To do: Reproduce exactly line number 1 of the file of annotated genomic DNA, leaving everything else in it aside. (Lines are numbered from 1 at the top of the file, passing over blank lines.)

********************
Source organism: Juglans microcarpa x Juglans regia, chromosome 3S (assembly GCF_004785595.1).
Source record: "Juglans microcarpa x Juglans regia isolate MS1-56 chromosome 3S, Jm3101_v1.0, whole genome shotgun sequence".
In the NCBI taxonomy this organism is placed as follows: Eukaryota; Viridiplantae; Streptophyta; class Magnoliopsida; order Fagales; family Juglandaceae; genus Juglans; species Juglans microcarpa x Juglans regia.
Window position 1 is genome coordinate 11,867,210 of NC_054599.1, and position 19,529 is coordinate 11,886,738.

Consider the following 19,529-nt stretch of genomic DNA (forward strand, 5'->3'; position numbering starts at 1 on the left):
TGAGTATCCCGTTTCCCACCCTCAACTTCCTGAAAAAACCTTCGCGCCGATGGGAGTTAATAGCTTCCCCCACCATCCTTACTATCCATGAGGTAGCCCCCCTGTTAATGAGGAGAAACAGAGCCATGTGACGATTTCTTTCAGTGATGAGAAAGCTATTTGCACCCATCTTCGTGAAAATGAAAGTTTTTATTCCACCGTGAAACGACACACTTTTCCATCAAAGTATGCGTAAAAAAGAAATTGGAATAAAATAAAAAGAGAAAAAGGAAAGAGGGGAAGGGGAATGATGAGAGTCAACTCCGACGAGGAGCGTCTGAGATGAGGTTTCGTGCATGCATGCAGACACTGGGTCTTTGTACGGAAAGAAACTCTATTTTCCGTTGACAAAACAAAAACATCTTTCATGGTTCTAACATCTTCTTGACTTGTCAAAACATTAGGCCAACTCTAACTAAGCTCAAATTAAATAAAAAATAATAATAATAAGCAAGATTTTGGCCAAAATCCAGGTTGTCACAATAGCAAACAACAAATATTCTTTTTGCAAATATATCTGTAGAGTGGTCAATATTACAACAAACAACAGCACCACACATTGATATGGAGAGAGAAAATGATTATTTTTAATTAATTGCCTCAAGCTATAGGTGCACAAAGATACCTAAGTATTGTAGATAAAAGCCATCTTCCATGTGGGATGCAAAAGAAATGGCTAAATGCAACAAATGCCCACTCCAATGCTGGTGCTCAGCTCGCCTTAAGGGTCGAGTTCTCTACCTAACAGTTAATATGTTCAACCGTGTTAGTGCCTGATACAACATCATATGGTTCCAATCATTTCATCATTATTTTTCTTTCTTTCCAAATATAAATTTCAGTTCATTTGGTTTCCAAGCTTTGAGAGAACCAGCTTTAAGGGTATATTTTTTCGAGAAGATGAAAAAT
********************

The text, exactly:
Source organism: Juglans microcarpa x Juglans regia, chromosome 3S (assembly GCF_004785595.1).